The Benghazi talking points
The furor over the Benghazi talking points continues. Republicans still see them as the main event in a campaign to embarrass President Obama. The president, for his part, calls them a “sideshow.” Finally, on Wednesday, the White House released more than 100 pages of internal emails that showed, in excruciating detail, exactly how the talking points were edited — and the emails, at least to our reading, supported the president’s characterization.
Prepared by intelligence officials and revised in interagency discussions, the now-famous talking points were the basis for U.N. Ambassador Susan Rice’s comments five days after the 2012 attack on the diplomatic compound in Libya that the siege had grown out of a spontaneous reaction to protests in Cairo over an anti-Muslim video.
Republicans and other critics have made much of the fact that an early version of the talking points specifically mentioned participation in the attack by “Islamic extremists with ties to Al Qaeda” and referred to five previous attacks on Western interests in Benghazi. Those passages were cut from the final version — proof, critics say, of a conspiracy by administration officials to disguise, for election-year purposes, that the attacks were a premeditated terrorist operation.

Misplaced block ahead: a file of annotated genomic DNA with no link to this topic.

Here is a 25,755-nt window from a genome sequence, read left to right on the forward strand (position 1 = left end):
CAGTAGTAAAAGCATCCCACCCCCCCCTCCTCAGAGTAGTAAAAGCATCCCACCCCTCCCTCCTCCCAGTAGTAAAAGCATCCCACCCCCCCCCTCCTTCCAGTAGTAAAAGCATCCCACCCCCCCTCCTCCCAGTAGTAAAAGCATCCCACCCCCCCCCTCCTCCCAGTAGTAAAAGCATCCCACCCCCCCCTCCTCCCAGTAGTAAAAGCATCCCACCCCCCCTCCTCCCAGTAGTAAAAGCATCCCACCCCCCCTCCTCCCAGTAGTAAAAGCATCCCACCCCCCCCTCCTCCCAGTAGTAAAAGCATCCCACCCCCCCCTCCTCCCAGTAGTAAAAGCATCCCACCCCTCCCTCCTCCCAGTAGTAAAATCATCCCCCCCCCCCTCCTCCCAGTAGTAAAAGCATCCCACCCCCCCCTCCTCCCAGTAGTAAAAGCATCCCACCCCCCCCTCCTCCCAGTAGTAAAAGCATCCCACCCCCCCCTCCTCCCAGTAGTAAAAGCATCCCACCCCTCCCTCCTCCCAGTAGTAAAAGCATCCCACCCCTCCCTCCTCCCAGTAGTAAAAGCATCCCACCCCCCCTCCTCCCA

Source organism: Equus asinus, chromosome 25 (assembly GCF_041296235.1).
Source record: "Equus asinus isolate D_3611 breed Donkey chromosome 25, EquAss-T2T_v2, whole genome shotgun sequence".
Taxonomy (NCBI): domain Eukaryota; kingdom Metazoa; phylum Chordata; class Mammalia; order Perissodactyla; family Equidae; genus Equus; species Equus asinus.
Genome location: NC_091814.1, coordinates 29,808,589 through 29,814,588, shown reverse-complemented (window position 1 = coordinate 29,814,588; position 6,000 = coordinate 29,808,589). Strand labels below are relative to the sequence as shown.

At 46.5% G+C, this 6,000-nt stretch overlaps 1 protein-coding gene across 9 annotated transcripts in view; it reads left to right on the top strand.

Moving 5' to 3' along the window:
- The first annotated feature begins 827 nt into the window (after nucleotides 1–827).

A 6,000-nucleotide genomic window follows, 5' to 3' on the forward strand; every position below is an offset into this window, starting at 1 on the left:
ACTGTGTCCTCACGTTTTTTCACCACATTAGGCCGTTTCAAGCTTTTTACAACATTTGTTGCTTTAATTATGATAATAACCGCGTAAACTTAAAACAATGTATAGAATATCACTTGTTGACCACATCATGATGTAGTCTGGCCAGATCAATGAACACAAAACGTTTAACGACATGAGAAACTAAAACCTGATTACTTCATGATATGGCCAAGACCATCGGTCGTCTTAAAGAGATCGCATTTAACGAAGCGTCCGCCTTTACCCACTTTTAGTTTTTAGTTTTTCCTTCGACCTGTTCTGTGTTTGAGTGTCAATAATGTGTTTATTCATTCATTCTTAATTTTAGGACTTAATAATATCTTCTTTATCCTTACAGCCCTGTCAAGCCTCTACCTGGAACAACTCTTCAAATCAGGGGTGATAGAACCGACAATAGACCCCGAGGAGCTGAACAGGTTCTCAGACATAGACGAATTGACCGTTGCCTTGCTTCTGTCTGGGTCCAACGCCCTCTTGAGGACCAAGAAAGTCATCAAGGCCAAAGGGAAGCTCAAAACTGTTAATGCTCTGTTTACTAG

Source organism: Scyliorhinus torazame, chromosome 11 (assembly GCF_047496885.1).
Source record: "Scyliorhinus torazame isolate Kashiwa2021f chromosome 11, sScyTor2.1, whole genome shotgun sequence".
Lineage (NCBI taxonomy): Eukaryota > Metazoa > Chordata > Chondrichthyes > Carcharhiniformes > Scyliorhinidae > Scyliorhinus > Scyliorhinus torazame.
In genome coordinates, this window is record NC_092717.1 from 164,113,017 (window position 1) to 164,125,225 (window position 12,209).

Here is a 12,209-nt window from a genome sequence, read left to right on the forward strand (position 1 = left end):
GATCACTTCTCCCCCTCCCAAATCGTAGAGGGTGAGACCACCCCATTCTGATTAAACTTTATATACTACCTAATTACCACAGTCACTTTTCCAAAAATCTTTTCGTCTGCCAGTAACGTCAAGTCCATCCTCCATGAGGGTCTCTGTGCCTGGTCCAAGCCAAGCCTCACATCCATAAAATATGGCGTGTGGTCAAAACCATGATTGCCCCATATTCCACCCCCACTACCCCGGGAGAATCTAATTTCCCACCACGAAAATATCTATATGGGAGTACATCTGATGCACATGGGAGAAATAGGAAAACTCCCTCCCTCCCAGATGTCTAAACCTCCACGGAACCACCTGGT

But the documents released Wednesday suggest other explanations for the changes. For example, a State Department official worried that language about past security threats might be cited by members of Congress, who would “beat the State Department for not paying attention to agency warnings.” And the specific reference to Al Qaeda appears to have been removed out of fear of compromising a Justice Department criminal investigation.
Even the very first version of the talking points suggests that the attack was inspired by the protests in Cairo over the anti-Muslim video, a perfectly plausible supposition at the time. That undermines the Republican claim that administration officials concocted the notion of a Benghazi protest to protect the president from a perception that Al Qaeda was ascendant again.
Did the administration cling too long to the explanation that the attack was inspired by the video? Obviously, and it’s possible that wishful thinking and political self-interest made that explanation attractive to Obama.
But the mixed signals sent out by the administration about the involvement of Al Qaeda or other Islamic militant groups fall far short of the conspiracy to deceive the American people that Republicans have desperately clung to. On Monday, an exasperated Obama, referring to the emails, said: “There’s no ‘there’ there.” The same is true of the allegation of a broader Benghazi coverup. And now that we know, let’s move on.
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